U.S. regulators Tuesday ordered domestic airlines to suspend flights to Israel as Palestinian militants fired a rocket near the Tel Aviv airport, and European carriers such as Deutsche Lufthansa also canceled service.
The Federal Aviation Administration imposed a 24-hour no-fly rule after a rocket landed 1 mile from Ben Gurion International Airport on Tuesday. The action halted trips by American, United and Delta airlines, the three biggest U.S. carriers.
Increasingly sophisticated missiles fired from the Hamas- controlled Gaza Strip are putting more of Israel within range of a weeks-long barrage that has triggered air strikes and command raids.
Israel’s Aviation Authority said the Tel Aviv airport last had similar cancellations during Iraq’s Scud missile bombardment during the 1991 Persian Gulf war.
“In the old days, some of these missiles wouldn’t have even made it out of Gaza,” said Richard Bloom, director of Terrorism, Intelligence and Security Studies at the Prescott, Arizona, campus of Embry-Riddle Aeronautical University. “Then they were landing in southern Israel and now they’ve been going farther and farther north.”
For planes, the greatest threat from surface-to-surface weapons like those launched from Gaza would be blast damage while on the ground.
That differentiates them from systems like the radar-guided Buk missile linked to the shoot-down over Ukraine of Malaysian Air Flight 17, which uses radar guidance to track and destroy aircraft in flight.
Israeli Transport Minister Israel Katz said Ben Gurion remains safe, according to that country’s Aviation Authority. A text message from the agency cited Katz as saying that a suspension of flying would “give a prize to terror.”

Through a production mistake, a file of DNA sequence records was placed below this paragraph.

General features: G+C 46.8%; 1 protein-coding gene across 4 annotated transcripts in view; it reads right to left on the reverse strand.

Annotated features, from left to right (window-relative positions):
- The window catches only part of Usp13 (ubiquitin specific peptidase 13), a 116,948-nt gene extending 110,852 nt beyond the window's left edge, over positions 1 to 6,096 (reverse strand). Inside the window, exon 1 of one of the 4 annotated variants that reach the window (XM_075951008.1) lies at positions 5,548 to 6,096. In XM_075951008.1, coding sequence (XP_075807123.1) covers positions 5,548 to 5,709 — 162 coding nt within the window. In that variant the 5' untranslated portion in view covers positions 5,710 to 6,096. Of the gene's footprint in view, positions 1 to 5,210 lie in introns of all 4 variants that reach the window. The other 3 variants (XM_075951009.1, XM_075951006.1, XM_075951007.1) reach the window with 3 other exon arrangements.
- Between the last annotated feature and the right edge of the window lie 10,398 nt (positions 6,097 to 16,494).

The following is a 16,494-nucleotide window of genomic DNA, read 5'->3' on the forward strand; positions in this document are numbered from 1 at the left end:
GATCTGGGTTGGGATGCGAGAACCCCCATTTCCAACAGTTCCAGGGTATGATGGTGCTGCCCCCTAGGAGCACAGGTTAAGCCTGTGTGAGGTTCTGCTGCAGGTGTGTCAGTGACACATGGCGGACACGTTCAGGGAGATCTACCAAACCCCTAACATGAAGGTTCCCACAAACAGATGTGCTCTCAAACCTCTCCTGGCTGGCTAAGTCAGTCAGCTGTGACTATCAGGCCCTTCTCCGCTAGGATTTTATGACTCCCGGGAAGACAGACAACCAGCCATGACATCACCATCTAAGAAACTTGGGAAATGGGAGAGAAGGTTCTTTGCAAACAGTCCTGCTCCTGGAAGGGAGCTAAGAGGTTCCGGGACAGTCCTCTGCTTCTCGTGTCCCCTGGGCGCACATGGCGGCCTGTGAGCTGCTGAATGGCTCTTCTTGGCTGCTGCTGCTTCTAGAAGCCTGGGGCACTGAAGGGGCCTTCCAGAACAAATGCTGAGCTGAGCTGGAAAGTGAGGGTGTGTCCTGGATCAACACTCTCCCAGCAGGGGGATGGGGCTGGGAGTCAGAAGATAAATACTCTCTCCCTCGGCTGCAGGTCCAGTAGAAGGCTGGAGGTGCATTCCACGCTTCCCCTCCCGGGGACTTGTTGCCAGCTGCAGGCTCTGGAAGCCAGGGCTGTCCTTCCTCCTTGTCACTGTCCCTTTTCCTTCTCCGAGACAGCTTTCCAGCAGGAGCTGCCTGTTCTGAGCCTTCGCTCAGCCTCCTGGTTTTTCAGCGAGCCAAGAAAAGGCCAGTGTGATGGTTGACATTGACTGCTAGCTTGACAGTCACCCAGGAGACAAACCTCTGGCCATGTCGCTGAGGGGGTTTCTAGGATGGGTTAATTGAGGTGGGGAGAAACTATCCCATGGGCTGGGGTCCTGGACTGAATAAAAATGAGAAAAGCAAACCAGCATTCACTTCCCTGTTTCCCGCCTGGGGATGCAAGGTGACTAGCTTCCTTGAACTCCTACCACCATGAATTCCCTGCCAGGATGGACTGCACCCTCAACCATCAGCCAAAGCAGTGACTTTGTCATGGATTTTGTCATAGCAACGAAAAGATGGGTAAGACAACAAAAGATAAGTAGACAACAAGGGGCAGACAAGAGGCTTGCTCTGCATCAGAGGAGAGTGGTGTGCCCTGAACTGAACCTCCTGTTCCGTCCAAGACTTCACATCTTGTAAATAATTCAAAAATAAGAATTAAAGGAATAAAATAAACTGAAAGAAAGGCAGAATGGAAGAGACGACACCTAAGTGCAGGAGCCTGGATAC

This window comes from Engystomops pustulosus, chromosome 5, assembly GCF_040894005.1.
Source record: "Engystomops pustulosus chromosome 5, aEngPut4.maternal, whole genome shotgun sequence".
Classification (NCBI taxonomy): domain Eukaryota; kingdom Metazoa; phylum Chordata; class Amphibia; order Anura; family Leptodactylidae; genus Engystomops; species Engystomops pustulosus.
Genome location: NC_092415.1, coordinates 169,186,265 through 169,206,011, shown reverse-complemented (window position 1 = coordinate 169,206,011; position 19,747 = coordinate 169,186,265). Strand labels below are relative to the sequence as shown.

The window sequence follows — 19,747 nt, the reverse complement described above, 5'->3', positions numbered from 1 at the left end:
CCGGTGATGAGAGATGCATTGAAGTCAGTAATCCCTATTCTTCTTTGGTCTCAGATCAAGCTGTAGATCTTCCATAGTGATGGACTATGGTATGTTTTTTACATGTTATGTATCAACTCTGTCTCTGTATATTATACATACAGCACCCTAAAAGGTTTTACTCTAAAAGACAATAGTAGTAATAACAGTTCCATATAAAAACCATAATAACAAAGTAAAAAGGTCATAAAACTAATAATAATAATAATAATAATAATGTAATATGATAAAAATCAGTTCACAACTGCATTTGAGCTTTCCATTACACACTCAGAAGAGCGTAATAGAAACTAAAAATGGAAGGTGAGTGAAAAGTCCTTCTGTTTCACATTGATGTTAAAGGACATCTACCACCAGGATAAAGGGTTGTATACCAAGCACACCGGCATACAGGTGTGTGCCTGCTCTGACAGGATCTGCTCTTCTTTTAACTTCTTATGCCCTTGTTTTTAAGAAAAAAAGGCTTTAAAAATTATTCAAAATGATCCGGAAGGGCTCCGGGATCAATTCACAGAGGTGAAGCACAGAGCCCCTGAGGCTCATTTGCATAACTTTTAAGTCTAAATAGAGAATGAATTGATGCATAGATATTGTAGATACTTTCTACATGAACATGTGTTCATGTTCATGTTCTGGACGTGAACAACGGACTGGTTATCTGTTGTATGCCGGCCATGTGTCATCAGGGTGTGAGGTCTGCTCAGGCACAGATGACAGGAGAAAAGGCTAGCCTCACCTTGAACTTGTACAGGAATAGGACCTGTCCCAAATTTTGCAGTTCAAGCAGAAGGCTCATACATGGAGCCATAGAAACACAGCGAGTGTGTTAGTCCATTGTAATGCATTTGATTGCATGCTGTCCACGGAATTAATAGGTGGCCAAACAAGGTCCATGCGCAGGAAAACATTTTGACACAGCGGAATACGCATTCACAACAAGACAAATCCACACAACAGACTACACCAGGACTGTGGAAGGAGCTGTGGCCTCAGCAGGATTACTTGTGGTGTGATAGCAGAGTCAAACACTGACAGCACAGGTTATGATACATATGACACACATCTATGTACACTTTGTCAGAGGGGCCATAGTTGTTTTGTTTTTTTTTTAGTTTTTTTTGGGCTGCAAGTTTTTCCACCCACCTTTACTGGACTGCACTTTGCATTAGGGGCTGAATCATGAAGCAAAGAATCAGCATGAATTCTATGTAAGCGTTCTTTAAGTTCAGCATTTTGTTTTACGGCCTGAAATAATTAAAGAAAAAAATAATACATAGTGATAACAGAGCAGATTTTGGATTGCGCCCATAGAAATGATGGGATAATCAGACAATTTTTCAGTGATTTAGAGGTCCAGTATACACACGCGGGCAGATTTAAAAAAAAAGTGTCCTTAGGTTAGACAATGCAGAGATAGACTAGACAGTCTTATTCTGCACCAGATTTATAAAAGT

Air France joined the roster of airlines halting Israel service, Agence France-Presse reported, with a 36-hour pause in operations. Cologne, Germany-based Lufthansa suspended flights for 48 hours, said a spokesman, Nils Haupt.
United parent United Continental Holdings and Delta Air Lines said they were suspending flights until further notice, while American Airlines Group said only that it was scrubbing one round-trip Tuesday between Philadelphia and Ben Gurion International.
The FAA said it would update U.S. airlines within 24 hours on the status of the no-fly restriction.
The agency prohibits U.S. carriers from flying over Libya and parts of Ethiopia. Last week it also barred flights over the areas of eastern Ukraine after the Flight 17 shoot-down.
The State Department issued a travel warning Monday asking U.S. citizens to reconsider any nonessential travel to Israel and the West Bank.
More than 570 Palestinians and at least 29 Israelis have been killed during the rocket fire from the Gaza Strip and Israeli air strikes on the area that escalated July 8.